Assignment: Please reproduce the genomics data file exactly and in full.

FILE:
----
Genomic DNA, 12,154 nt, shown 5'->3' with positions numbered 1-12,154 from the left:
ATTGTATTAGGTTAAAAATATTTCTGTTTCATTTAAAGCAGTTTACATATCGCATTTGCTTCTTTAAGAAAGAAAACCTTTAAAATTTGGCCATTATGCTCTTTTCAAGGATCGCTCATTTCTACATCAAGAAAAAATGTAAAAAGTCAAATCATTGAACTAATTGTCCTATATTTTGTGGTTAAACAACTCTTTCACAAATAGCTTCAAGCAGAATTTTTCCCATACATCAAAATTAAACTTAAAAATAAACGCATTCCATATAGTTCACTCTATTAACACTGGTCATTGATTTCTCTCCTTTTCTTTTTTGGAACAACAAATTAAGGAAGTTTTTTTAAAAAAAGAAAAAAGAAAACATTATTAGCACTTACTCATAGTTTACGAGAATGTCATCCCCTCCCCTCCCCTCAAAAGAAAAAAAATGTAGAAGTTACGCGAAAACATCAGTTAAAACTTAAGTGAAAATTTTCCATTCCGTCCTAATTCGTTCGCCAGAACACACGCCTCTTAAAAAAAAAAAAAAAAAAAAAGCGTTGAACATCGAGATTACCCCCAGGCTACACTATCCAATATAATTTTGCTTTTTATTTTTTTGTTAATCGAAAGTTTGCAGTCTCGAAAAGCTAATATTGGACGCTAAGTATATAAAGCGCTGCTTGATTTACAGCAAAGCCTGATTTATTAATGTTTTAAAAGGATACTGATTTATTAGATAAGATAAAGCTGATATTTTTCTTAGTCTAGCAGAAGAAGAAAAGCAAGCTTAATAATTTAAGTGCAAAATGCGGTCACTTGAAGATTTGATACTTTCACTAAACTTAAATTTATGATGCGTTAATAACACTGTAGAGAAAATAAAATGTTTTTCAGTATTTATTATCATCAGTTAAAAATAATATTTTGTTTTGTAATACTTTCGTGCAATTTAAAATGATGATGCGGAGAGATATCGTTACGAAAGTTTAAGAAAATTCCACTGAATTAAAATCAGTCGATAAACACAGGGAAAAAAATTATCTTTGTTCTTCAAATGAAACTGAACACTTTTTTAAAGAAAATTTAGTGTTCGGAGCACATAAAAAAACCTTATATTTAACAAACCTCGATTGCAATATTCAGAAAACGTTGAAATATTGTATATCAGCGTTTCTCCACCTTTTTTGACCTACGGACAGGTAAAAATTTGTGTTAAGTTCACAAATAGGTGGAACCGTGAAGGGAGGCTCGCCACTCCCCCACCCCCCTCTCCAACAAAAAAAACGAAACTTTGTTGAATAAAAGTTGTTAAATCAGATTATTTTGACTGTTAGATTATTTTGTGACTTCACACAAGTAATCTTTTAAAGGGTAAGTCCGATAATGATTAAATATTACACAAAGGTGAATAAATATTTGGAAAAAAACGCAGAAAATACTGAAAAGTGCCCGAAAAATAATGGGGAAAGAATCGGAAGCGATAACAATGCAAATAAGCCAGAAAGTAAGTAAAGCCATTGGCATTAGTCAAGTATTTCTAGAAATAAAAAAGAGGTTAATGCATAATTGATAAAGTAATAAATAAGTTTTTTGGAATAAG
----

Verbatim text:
Genomic DNA, 12,154 nt, shown 5'->3' with positions numbered 1-12,154 from the left:
ATTGTATTAGGTTAAAAATATTTCTGTTTCATTTAAAGCAGTTTACATATCGCATTTGCTTCTTTAAGAAAGAAAACCTTTAAAATTTGGCCATTATGCTCTTTTCAAGGATCGCTCATTTCTACATCAAGAAAAAATGTAAAAAGTCAAATCATTGAACTAATTGTCCTATATTTTGTGGTTAAACAACTCTTTCACAAATAGCTTCAAGCAGAATTTTTCCCATACATCAAAATTAAACTTAAAAATAAACGCATTCCATATAGTTCACTCTATTAACACTGGTCATTGATTTCTCTCCTTTTCTTTTTTGGAACAACAAATTAAGGAAGTTTTTTTAAAAAAAGAAAAAAGAAAACATTATTAGCACTTACTCATAGTTTACGAGAATGTCATCCCCTCCCCTCCCCTCAAAAGAAAAAAAATGTAGAAGTTACGCGAAAACATCAGTTAAAACTTAAGTGAAAATTTTCCATTCCGTCCTAATTCGTTCGCCAGAACACACGCCTCTTAAAAAAAAAAAAAAAAAAAAAGCGTTGAACATCGAGATTACCCCCAGGCTACACTATCCAATATAATTTTGCTTTTTATTTTTTTGTTAATCGAAAGTTTGCAGTCTCGAAAAGCTAATATTGGACGCTAAGTATATAAAGCGCTGCTTGATTTACAGCAAAGCCTGATTTATTAATGTTTTAAAAGGATACTGATTTATTAGATAAGATAAAGCTGATATTTTTCTTAGTCTAGCAGAAGAAGAAAAGCAAGCTTAATAATTTAAGTGCAAAATGCGGTCACTTGAAGATTTGATACTTTCACTAAACTTAAATTTATGATGCGTTAATAACACTGTAGAGAAAATAAAATGTTTTTCAGTATTTATTATCATCAGTTAAAAATAATATTTTGTTTTGTAATACTTTCGTGCAATTTAAAATGATGATGCGGAGAGATATCGTTACGAAAGTTTAAGAAAATTCCACTGAATTAAAATCAGTCGATAAACACAGGGAAAAAAATTATCTTTGTTCTTCAAATGAAACTGAACACTTTTTTAAAGAAAATTTAGTGTTCGGAGCACATAAAAAAACCTTATATTTAACAAACCTCGATTGCAATATTCAGAAAACGTTGAAATATTGTATATCAGCGTTTCTCCACCTTTTTTGACCTACGGACAGGTAAAAATTTGTGTTAAGTTCACAAATAGGTGGAACCGTGAAGGGAGGCTCGCCACTCCCCCACCCCCCTCTCCAACAAAAAAAACGAAACTTTGTTGAATAAAAGTTGTTAAATCAGATTATTTTGACTGTTAGATTATTTTGTGACTTCACACAAGTAATCTTTTAAAGGGTAAGTCCGATAATGATTAAATATTACACAAAGGTGAATAAATATTTGGAAAAAAACGCAGAAAATACTGAAAAGTGCCCGAAAAATAATGGGGAAAGAATCGGAAGCGATAACAATGCAAATAAGCCAGAAAGTAAGTAAAGCCATTGGCATTAGTCAAGTATTTCTAGAAATAAAAAAGAGGTTAATGCATAATTGATAAAGTAATAAATAAGTTTTTTGGAATAAG